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The business community has learned many painful lessons about America’s child care crisis in recent years.

First, a 2019 research report from the national business-leader group ReadyNation revealed the scope of the economic impact of the child care crisis. The price tag? An astounding $57 billion nationally and $141 million here in Montana every year. This economic hit comes from lost productivity, revenue, and earnings created by a lack of access to affordable, high-quality child care for infants and toddlers alone.

And that was before the pandemic.

How much worse have things gotten since COVID-19? A just-released national ReadyNation report, “Female Labor Force Participation Is Key to Our Economic Recovery,” explained that female labor force participation dropped to its lowest rate since 1988, even lower than during the Great Recession of 2008.

Meanwhile, at the end of 2020, Montana’s labor force had lost 1,000 workers, and more than three times as many women were unemployed than a year earlier.

This drop relates directly to the worsening of the child care crisis. Overall, the child care sector has lost an incredible one in six workers over the course of the pandemic. That staggering figure equates to about 167,000 jobs lost nationwide. Pressed to make a difficult choice, many parents — disproportionately women — are forced to focus on child care needs and leave the workforce.

Business leaders understand the powerful connection between child care and the success of our economy. A 2020 survey by the Montana Department of Labor and Industry noted that over half of businesses in every region of the state indicated that increasing access to child care should be a priority in their community. Throughout my own career, I realized that workers are more focused, productive, and present when they have the peace-of-mind that comes with knowing their children are in safe, nurturing environments.

But high-quality child care also plays a vital role in building tomorrow’s workforce. Such care can help children develop fundamental cognitive and behavioral skills that lay the foundation for long-term, positive outcomes like graduating from high school on time, thereby putting them on a path to lifelong academic and career success.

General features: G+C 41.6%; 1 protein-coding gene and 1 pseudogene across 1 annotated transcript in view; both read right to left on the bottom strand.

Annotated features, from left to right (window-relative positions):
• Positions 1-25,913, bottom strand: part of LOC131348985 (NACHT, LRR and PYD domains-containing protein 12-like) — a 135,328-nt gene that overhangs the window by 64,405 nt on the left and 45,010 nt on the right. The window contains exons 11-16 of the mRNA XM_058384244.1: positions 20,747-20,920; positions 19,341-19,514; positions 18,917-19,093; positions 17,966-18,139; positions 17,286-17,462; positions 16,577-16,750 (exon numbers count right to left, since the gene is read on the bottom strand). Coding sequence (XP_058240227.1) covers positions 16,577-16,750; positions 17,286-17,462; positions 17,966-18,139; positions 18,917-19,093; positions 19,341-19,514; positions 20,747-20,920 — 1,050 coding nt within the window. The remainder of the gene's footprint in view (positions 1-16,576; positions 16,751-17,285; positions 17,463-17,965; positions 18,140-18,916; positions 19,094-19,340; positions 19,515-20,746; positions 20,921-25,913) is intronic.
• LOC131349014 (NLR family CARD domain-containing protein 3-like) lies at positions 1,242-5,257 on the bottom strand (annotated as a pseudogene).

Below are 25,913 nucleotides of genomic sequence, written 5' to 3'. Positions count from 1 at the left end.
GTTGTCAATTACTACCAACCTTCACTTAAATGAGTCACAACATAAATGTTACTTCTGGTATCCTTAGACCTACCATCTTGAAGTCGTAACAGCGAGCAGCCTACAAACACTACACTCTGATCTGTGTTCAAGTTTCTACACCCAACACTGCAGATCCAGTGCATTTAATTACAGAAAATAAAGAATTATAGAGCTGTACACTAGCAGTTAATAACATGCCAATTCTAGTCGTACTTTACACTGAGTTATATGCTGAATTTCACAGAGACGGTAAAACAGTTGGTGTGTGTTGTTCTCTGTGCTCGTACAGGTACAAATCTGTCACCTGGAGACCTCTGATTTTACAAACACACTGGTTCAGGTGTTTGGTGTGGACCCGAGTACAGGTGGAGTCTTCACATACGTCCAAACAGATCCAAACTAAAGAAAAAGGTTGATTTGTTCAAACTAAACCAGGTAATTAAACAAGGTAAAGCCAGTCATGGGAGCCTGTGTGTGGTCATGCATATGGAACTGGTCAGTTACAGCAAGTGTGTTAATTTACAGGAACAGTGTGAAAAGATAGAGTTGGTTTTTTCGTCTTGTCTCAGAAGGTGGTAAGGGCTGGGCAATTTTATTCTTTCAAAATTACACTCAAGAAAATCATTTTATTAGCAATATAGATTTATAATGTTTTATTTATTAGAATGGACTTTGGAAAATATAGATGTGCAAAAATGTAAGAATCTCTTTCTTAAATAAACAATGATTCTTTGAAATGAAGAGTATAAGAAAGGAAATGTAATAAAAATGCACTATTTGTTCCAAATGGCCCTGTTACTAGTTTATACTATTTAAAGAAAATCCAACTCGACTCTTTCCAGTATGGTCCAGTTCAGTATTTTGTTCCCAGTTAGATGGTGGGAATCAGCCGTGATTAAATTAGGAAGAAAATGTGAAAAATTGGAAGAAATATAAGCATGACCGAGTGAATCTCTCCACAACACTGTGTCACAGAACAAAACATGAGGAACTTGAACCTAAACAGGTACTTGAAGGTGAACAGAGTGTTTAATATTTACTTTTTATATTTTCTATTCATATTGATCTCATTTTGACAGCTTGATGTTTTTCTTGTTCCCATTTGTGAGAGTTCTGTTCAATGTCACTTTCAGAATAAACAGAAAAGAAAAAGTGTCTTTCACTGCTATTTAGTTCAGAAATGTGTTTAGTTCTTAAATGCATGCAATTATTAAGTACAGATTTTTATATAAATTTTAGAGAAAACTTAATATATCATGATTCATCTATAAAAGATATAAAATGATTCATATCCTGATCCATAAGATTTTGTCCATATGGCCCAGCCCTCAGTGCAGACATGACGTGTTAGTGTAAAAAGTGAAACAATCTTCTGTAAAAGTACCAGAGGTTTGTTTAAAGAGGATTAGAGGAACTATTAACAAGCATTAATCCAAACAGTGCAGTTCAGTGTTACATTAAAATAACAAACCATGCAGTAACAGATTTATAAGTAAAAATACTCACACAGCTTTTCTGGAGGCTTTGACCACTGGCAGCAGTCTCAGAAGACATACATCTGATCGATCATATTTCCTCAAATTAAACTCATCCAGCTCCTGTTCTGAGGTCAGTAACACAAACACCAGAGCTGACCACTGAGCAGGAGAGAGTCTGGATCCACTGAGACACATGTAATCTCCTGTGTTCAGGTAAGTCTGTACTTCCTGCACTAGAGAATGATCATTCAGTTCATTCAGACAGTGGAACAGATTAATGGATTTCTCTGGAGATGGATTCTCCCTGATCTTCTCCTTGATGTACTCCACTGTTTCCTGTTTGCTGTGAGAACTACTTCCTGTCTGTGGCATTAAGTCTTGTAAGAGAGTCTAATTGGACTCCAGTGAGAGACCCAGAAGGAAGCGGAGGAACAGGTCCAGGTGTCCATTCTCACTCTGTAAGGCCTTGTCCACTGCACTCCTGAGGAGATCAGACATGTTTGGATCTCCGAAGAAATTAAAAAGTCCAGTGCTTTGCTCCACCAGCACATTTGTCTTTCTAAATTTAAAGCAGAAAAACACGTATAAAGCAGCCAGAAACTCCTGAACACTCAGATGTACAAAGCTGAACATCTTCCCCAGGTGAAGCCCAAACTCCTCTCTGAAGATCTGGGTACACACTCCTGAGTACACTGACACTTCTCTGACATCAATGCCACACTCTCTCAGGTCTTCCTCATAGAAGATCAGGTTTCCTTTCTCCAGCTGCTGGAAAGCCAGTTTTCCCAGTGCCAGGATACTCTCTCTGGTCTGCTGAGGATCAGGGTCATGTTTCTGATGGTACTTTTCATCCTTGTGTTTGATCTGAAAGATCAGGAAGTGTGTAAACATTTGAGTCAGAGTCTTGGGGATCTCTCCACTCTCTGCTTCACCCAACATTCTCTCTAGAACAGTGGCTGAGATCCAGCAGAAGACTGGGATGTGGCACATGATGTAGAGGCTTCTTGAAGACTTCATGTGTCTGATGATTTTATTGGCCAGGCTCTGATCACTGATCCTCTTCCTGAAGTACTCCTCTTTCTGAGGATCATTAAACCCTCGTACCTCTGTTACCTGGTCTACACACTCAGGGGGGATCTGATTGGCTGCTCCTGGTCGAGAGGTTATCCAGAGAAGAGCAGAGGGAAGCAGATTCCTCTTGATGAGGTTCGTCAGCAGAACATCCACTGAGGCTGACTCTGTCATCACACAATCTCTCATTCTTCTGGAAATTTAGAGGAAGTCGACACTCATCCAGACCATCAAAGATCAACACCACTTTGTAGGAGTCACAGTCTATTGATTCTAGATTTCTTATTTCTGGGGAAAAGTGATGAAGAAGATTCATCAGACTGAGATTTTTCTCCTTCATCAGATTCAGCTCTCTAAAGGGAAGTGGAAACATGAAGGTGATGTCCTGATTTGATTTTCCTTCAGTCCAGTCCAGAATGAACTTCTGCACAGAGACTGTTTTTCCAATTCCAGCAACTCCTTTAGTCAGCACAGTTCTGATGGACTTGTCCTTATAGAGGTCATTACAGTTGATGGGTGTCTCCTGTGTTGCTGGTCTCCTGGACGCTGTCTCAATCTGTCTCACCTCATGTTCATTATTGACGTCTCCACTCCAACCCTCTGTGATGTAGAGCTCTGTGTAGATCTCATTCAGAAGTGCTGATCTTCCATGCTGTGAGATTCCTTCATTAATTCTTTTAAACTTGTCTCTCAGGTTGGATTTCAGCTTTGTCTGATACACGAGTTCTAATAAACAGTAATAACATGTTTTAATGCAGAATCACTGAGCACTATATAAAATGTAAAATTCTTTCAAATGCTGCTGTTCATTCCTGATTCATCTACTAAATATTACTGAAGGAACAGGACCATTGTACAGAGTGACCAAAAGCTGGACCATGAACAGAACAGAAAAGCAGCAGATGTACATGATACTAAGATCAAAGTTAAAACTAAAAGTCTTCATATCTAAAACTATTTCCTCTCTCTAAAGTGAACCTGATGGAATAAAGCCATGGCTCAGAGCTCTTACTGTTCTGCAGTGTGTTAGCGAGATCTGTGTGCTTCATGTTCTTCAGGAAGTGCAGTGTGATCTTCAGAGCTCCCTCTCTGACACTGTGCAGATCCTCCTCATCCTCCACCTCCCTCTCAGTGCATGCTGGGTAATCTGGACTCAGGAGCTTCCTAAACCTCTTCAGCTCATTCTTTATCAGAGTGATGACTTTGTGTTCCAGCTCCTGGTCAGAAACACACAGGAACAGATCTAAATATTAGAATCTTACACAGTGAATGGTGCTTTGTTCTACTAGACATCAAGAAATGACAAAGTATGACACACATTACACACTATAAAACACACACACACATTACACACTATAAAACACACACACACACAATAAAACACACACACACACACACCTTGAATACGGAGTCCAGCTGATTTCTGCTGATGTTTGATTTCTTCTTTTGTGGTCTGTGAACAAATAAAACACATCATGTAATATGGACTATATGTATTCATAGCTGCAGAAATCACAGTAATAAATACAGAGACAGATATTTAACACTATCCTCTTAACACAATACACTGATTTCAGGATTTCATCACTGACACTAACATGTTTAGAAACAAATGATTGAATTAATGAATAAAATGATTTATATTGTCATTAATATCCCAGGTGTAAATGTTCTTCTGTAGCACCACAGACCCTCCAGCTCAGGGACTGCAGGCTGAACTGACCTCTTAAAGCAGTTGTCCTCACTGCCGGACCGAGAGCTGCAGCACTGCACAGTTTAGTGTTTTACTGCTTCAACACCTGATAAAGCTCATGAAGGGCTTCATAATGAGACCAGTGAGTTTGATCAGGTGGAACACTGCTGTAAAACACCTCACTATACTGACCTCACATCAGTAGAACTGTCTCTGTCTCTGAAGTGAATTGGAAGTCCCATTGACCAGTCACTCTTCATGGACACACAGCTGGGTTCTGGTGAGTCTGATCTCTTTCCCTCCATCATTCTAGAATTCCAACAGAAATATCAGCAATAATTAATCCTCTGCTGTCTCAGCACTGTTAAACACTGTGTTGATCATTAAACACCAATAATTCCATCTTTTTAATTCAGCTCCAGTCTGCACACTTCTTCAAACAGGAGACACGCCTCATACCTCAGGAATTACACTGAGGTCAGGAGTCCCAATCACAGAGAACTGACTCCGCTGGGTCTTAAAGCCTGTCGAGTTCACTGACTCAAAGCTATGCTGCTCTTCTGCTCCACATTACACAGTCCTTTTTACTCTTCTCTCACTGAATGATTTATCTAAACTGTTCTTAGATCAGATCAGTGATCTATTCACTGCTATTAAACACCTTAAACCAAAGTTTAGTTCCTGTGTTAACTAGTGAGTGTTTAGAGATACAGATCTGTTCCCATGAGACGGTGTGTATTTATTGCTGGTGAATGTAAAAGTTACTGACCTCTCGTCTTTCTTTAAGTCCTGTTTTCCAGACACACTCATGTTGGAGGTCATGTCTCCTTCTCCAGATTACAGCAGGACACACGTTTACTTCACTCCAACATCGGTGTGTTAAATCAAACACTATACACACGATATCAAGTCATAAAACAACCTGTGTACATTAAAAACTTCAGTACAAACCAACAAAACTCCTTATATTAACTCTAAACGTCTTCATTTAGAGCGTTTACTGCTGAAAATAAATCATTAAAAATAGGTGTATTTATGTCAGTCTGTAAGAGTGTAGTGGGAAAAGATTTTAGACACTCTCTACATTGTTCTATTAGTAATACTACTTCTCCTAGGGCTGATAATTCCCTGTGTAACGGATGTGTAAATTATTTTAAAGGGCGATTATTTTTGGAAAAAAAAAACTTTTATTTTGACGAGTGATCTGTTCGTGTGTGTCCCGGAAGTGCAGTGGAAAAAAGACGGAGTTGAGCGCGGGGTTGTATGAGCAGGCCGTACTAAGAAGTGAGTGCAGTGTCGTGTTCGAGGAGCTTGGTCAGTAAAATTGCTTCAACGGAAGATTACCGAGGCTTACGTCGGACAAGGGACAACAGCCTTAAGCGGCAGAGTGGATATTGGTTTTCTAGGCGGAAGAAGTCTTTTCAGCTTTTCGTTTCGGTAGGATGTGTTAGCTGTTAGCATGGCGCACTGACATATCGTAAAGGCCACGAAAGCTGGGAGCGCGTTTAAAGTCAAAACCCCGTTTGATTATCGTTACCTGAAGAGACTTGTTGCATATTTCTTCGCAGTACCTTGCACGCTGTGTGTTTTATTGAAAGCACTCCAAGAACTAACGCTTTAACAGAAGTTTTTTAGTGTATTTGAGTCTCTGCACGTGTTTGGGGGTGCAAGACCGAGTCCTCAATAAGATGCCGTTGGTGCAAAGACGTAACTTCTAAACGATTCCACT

A national survey of over 400 senior executives included in the recent ReadyNation report helped explain why this is such a challenge for the business community. While employers want to expand child care support offered to their employees, they cited various barriers to doing so. To wit, more than three-quarters of employers said that federal or state government incentives would increase the likelihood that their company would expand child care support offered to employees.

Simply put, while business leaders have a role to play in helping their employees find child care options, they can’t solve the crisis by themselves. Creating a reformed child care system that truly strengthens working families, children, and our economy will require employers, parents, and state and federal policymakers to work together to increase investments and offer solutions.

To be sure, employers should do their part by adding to the diversity of child care options that will meet their workforce’s needs. Policymakers can foster employer investments in child care by updating the employer child care tax credit, modernizing employer-sponsored flexible spending accounts, providing incentives to connect employers with child care providers, and encouraging established business owners to assist child care businesses in opening or expanding operations, particularly in areas with limited child care options.

These solutions would help employers take action to help workers.

Amidst a larger national conversation about significant public investments in early childhood, and with the female workforce disproportionately feeling the effects of the pandemic, now is the time to act to reform and strengthen our nation’s child care system.

This crisis is too big for either the government or the private sector to solve alone — and too important to a lasting economic recovery to leave unaddressed. To give our youngest the best possible start, to help parents return to work, and to enhance our current and future workforce, lawmakers should bolster businesses’ efforts to contribute to the diverse array of child care solutions that meet the needs of our nation’s families.

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Tim Solso is the former Non-Executive Chairman of General Motors and Ret. Chairman & CEO of Cummins Inc., and a member of the ReadyNation CEO Task Force on Early Childhood. He is a resident of Livingston.

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